Posts Tagged ‘social media’
This is part of a drive to get every US branch connected to its customers via social media.
While there’s no date of when the UK end plan on doing it, the move will make the burger empire the biggest brand on Facebook.
It will also allow branches to engage directly with problems that customers might have. They’ll probably start wishing you Happy Birthday and butting in on your posts too.
At the moment, in the UK social media consists of bitching about McDonald’s UK and then getting redirected to the branch in question and, should you still be feeling arsed, email the manager directly.
McDonald’s has already rolled out 7,000 pages so far, with a further 7,500 to follow by the end of the year. It will also launch Twitter accounts for individual restaurants.
In a bid to talk the most gunk about a thing ever, David Martinelli, US digital marketing manager at McDonald’s, said the goal was to speak to customers in “real time”.
“Fourteen thousand five hundred pages – we know that’s a lot of pages to get up and running, but we know the customer’s journey doesn’t end at the restaurant. We wanted to connect to them in the place they’re at and deliver that relevant content. It’s important to be part of the conversation and really understand what’s being said, and then join the conversation.”
“We have hundreds of stakeholders that are playing role in launch of this and it’s been a journey bringing them along with us to fully understand the impact on the business.”
He’s said ‘journey’ twice, like he’s on X Factor or something. McDonald’s US will support the new pages with paid ads at a local level, plus activity on other social media outlets.
So grabbing a cheeky Big Mac when you’ve been on the pop is a ‘journey’ now. Fancy that!
Outdoor clothing vendor Hawke & Co caused a mild stink on Twitter after getting a bit lively with a customer who had made a complaint to them.
A chap called Christian Conti posted a tweet (in a way that everyone on his feed could see, which is wildly irritating as it is) moaning about a cancelled order and the company’s failure to apply the discounts they’d promised. Instead of saying sorry, whoever was running the Hawke & Co account preferred to get their snark on.
Conti tweeted: “Ordered from @hawkeandco and had my order cancelled and they wouldn’t honor the discount on other products. Big fat Do Not Recommends!”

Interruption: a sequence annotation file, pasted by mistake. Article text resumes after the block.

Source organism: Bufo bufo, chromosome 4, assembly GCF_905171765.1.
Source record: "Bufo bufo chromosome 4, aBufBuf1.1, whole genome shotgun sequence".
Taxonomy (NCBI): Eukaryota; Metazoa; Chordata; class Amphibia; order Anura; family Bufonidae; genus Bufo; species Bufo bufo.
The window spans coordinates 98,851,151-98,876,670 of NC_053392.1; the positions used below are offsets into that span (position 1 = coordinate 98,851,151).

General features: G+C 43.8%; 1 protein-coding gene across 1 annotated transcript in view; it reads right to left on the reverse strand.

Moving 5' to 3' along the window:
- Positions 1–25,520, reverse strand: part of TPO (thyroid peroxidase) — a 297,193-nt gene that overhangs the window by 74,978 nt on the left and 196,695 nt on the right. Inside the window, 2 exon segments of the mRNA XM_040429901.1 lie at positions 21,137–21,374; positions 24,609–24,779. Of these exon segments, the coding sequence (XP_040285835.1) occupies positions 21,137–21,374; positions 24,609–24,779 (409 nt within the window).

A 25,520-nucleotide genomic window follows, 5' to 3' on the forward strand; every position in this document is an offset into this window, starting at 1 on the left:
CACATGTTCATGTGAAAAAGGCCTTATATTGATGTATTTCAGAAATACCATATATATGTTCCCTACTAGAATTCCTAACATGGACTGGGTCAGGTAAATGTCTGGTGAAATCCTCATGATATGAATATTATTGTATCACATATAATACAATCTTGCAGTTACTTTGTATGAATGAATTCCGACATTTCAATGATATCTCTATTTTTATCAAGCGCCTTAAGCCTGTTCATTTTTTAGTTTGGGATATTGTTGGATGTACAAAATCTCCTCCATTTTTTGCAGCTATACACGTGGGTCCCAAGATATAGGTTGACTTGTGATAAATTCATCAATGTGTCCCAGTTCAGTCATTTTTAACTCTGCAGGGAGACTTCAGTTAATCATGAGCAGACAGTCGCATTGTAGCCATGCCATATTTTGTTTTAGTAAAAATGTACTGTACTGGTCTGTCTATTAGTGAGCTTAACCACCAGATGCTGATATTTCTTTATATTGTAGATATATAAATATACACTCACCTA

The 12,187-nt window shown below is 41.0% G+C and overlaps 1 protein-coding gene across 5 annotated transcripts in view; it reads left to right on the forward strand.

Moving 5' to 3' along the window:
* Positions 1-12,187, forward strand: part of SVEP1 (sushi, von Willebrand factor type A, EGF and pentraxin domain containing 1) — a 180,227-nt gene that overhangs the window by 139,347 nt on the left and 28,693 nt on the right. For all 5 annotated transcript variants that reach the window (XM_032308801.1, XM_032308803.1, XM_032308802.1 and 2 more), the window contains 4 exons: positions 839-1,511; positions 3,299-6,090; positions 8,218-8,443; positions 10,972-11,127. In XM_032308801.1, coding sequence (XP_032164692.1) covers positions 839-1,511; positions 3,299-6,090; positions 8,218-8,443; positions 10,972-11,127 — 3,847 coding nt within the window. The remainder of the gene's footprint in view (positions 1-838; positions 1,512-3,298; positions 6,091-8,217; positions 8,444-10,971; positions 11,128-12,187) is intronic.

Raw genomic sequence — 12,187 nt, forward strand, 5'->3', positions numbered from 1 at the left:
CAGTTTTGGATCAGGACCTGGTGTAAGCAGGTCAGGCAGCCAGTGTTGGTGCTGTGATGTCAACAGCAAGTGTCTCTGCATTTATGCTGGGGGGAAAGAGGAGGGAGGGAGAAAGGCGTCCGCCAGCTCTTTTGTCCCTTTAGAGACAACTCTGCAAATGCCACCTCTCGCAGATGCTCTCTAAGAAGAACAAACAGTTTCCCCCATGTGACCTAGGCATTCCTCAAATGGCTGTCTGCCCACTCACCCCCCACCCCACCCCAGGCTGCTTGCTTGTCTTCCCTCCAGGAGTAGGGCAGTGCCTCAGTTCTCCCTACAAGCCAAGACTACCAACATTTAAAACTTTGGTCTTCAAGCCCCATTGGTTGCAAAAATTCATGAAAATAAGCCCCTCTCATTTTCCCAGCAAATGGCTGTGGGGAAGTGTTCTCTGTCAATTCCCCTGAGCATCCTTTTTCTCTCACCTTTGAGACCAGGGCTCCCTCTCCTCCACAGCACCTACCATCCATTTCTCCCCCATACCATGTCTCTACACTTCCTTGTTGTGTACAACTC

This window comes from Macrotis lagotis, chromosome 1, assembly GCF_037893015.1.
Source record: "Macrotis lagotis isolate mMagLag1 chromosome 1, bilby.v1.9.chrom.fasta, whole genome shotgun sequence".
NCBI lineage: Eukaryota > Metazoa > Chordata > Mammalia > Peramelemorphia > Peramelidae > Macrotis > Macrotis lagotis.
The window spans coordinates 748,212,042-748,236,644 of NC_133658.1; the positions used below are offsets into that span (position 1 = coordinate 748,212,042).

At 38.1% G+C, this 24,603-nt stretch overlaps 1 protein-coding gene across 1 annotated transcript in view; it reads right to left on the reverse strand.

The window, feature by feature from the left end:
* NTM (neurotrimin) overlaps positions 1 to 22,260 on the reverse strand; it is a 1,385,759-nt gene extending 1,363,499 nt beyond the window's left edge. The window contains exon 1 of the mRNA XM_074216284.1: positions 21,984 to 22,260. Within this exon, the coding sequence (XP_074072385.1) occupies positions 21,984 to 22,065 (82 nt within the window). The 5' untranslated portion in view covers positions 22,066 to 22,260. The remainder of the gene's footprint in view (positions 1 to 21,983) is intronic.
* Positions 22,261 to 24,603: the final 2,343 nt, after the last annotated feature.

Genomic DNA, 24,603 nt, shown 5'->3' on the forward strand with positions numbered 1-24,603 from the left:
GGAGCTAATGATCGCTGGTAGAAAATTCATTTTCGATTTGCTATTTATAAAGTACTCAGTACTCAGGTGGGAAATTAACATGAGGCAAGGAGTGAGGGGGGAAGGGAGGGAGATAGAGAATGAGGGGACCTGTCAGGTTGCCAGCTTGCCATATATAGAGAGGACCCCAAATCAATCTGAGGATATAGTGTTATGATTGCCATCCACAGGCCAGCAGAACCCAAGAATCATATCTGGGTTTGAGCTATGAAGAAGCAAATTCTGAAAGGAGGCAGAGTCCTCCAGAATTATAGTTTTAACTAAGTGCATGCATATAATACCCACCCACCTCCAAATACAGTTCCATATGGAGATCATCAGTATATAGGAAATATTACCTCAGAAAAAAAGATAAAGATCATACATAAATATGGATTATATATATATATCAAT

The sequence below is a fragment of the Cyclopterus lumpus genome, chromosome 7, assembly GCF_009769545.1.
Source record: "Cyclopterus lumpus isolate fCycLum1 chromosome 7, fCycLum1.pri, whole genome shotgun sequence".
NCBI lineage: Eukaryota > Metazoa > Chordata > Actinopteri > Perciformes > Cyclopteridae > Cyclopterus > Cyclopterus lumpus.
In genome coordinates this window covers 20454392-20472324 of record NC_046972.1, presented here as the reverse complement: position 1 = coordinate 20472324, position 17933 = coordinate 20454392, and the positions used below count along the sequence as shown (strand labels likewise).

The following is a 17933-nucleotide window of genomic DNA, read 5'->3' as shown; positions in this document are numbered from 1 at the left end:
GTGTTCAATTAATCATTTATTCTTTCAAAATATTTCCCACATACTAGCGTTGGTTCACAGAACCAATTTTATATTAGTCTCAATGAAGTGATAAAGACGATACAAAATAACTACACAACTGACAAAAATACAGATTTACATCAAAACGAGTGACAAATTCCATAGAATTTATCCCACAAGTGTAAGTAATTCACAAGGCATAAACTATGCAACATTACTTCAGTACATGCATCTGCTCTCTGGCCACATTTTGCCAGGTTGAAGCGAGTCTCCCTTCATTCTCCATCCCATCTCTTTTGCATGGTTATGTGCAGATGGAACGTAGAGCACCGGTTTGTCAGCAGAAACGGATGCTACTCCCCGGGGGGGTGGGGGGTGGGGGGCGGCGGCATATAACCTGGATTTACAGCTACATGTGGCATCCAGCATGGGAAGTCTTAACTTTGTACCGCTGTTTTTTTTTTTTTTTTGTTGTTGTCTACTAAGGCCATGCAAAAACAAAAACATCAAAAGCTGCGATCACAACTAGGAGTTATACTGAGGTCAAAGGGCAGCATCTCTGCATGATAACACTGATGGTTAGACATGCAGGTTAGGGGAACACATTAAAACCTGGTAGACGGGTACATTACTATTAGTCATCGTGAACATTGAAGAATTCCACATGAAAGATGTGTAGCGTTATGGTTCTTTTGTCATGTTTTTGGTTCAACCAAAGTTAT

Hawke & Co replied: “@cconti We’re sure your 320 followers will understand.”
Of course, Hawke & Co deleted the remark, but not before everyone on Twitter had a laugh at the whole thing.
Daniel Montelongo, Hawke’s director of marketing and branding, apologised: “I would like to apologize to Christian (@cconti) and to all our customers for the exchange that occurred on the behalf of our brand. The exchange (publicly and in DM) strictly does not express the views or practices of the Hawke & Co brand. We value every one of our customers for who they are, not for their pull or any other attributes, nor do we encourage exploitation for publicity.”
The best thing about this whole episode is that it gives us the chance to share the following video – any excuse really. Warning – there’s industrial language.
An American who was visiting London, decided to pop into a branch of Waterstones to look at some books. However, he was so engrossed in his shop that he didn’t realise that all the customers had left and the staff had gone home for their chicken kievs and locked the building.
The staff, naturally, didn’t notice him either.
The Texan spent all night alone in the empty shop, sending out a tweet or two while he was there. Of course, it wasn’t long before #waterstonestexan was hatched up and everyone jumped on it.
Some people were less concerned and thinking more about consumer hacks. We suspect Bitterwallet readers wouldn’t need telling to get their loyalty cards swiped throughout the night.
Just after midnight, the Texan was freed from the Waterstones shop, presumably after helping himself to a coffee from the cafe in the store and creasing the spine on some books just to annoy future customers.
Great. Now people will not only spam you with photos of their lunch, but they might expect you to chip in for the bill now.
Group BPCE will operate the cash transfers through the S-money subsidiary. Olivier Gonzelez of Twitter said: “We warmly welcome this innovation developed by Groupe BPCE and the service it provides to Twitter users in France by integrating its S-Money service into a live, public, conversational dimension characteristic of Twitter.”
Jean-Yves Forel, the banks CEO, said they would become the bank to offer a service like this, “where they can transfer money with a simple Tweet” which “opens up a whole new range of payment possibilities on the social networks.”